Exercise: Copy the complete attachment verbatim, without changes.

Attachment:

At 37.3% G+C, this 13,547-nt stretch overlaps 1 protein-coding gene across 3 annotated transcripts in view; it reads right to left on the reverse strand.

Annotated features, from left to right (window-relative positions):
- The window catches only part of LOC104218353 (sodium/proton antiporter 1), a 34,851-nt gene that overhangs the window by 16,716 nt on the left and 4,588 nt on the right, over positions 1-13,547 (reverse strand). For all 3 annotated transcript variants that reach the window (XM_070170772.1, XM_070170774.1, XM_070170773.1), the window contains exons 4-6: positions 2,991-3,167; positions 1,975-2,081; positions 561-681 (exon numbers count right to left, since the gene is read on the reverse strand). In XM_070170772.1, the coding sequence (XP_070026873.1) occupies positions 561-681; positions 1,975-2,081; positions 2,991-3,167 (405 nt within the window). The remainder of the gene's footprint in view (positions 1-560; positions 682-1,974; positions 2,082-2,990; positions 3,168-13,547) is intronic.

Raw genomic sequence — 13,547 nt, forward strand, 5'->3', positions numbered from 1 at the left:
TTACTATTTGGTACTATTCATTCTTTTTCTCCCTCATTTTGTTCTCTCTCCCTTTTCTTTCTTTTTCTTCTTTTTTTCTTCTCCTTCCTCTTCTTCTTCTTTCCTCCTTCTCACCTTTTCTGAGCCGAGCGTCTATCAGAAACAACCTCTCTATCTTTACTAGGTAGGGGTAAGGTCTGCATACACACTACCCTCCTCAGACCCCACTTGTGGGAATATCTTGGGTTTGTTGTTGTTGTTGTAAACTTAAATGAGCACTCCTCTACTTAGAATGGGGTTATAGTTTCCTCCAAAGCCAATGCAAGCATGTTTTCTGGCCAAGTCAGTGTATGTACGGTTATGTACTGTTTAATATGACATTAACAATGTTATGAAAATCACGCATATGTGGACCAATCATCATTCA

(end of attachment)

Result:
At 37.3% G+C, this 13,547-nt stretch overlaps 1 protein-coding gene across 3 annotated transcripts in view; it reads right to left on the reverse strand.

Annotated features, from left to right (window-relative positions):
- The window catches only part of LOC104218353 (sodium/proton antiporter 1), a 34,851-nt gene that overhangs the window by 16,716 nt on the left and 4,588 nt on the right, over positions 1-13,547 (reverse strand). For all 3 annotated transcript variants that reach the window (XM_070170772.1, XM_070170774.1, XM_070170773.1), the window contains exons 4-6: positions 2,991-3,167; positions 1,975-2,081; positions 561-681 (exon numbers count right to left, since the gene is read on the reverse strand). In XM_070170772.1, the coding sequence (XP_070026873.1) occupies positions 561-681; positions 1,975-2,081; positions 2,991-3,167 (405 nt within the window). The remainder of the gene's footprint in view (positions 1-560; positions 682-1,974; positions 2,082-2,990; positions 3,168-13,547) is intronic.

Raw genomic sequence — 13,547 nt, forward strand, 5'->3', positions numbered from 1 at the left:
TTACTATTTGGTACTATTCATTCTTTTTCTCCCTCATTTTGTTCTCTCTCCCTTTTCTTTCTTTTTCTTCTTTTTTTCTTCTCCTTCCTCTTCTTCTTCTTTCCTCCTTCTCACCTTTTCTGAGCCGAGCGTCTATCAGAAACAACCTCTCTATCTTTACTAGGTAGGGGTAAGGTCTGCATACACACTACCCTCCTCAGACCCCACTTGTGGGAATATCTTGGGTTTGTTGTTGTTGTTGTAAACTTAAATGAGCACTCCTCTACTTAGAATGGGGTTATAGTTTCCTCCAAAGCCAATGCAAGCATGTTTTCTGGCCAAGTCAGTGTATGTACGGTTATGTACTGTTTAATATGACATTAACAATGTTATGAAAATCACGCATATGTGGACCAATCATCATTCA